Pierre Sonigo insists that captives deserve preferential treatment because of their unique role in insuring non-insurable risks and improving risk quality

In Cocoa Beach, Florida, where I now spend a lot of my time, the world-famous Ron Jon surf shop defines itself as “one of a kind”. This motto could be cast on the front door of every captive insurer’s European offices.

In the Solvency II legislation debate, many stakeholders challenge that captives deserve preferential treatment compared to other insurance and reinsurance companies. ‘Unfair’, say large insurers, trade representatives and a few control authorities arguing for a ‘level playing field’. ‘Totally justified’, is the reply from captive domicile legislative bodies, captive managers and captive owners generally represented by Eciroa and Ferma.

Captives are different from other insurers. The shareholder and the insured belong to the same economic entity. This substantially changes the requirement for security. The parent company has a moral obligation to recapitalise the captive and insured subsidiaries have a moral obligation to accept rate increases to pay back the captive. A captive is mostly a funding mechanism to spread the cost of risk.

Captives don’t compete for market share: they co-operate with insurers by funding self-insurance of large deductibles, insuring non-insurable risks, providing additional capacity on difficult to place events, and improving risk quality through loss prevention. Risks written in a captive and shared with or reinsured in the traditional market are usually of better quality than standard risks. The risk manager has access to privileged group data and technical information. Claim information is available internally and calculation of technical reserves is more accurate.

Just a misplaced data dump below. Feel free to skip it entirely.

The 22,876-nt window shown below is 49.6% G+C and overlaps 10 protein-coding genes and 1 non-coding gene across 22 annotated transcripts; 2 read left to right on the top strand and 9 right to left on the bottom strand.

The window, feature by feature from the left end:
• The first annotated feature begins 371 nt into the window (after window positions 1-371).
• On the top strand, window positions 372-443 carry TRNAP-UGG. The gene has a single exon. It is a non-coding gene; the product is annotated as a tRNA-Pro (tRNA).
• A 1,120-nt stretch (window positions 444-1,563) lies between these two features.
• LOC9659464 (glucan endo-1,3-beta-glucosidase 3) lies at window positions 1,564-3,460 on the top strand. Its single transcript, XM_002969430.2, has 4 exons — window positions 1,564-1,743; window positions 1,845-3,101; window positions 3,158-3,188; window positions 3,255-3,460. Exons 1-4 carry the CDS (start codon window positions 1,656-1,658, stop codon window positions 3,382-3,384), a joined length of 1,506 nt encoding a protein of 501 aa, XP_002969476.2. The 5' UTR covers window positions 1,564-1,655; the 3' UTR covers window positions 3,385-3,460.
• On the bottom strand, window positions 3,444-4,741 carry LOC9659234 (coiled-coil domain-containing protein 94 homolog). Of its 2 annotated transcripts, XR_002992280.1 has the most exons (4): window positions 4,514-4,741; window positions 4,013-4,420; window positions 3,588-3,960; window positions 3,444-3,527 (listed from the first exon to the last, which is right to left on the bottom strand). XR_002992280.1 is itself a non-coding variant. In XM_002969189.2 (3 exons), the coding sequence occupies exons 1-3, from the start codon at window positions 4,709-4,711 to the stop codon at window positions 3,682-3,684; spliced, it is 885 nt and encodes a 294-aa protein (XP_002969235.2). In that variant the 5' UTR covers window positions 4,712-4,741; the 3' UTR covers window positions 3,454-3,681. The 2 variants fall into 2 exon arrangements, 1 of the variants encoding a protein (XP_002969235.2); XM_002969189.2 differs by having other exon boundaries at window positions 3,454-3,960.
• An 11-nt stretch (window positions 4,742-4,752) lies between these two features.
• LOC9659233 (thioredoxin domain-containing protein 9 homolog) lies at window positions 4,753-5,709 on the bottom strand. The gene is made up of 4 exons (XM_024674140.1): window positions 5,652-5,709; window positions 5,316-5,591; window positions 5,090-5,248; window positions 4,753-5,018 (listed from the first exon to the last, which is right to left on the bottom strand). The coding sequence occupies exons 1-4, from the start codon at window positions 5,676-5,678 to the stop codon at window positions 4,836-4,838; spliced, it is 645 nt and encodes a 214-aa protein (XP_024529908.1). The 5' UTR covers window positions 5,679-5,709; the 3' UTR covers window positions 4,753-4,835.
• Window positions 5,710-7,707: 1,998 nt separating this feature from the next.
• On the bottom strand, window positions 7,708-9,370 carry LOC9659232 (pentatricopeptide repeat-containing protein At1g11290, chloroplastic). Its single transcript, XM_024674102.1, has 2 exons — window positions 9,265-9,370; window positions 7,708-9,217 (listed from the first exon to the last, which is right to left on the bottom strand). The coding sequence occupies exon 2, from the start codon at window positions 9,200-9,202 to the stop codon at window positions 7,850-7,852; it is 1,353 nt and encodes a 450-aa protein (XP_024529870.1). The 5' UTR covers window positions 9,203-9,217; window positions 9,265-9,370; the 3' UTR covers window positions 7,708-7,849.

Captives are managed by highly qualified professionals, funds are usually handled by the group treasury function and the parent company financial rating often equals or exceeds that of many conventional insurers. Captives are audited by both external and internal group auditors. And captives are not managed to provide short-term return.

One of the aims of Solvency II is to guarantee that 99.5 % of European insurance and reinsurance entities will not go bankrupt. This means that every year, there should not be more than one in every 200 companies in financial difficulty. For the past 30 years, this has not been the case for any of the 400 or so captives established in Europe.

If captives were to apply the same formula as any other insurance undertaking to calculate their capital requirement, they would need so much additional funding that many of them will disappear or relocate.

Risk managers would lose an important strategic tool. Captives deserve special treatment under Solvency II and should each be considered “one of a kind”. ¦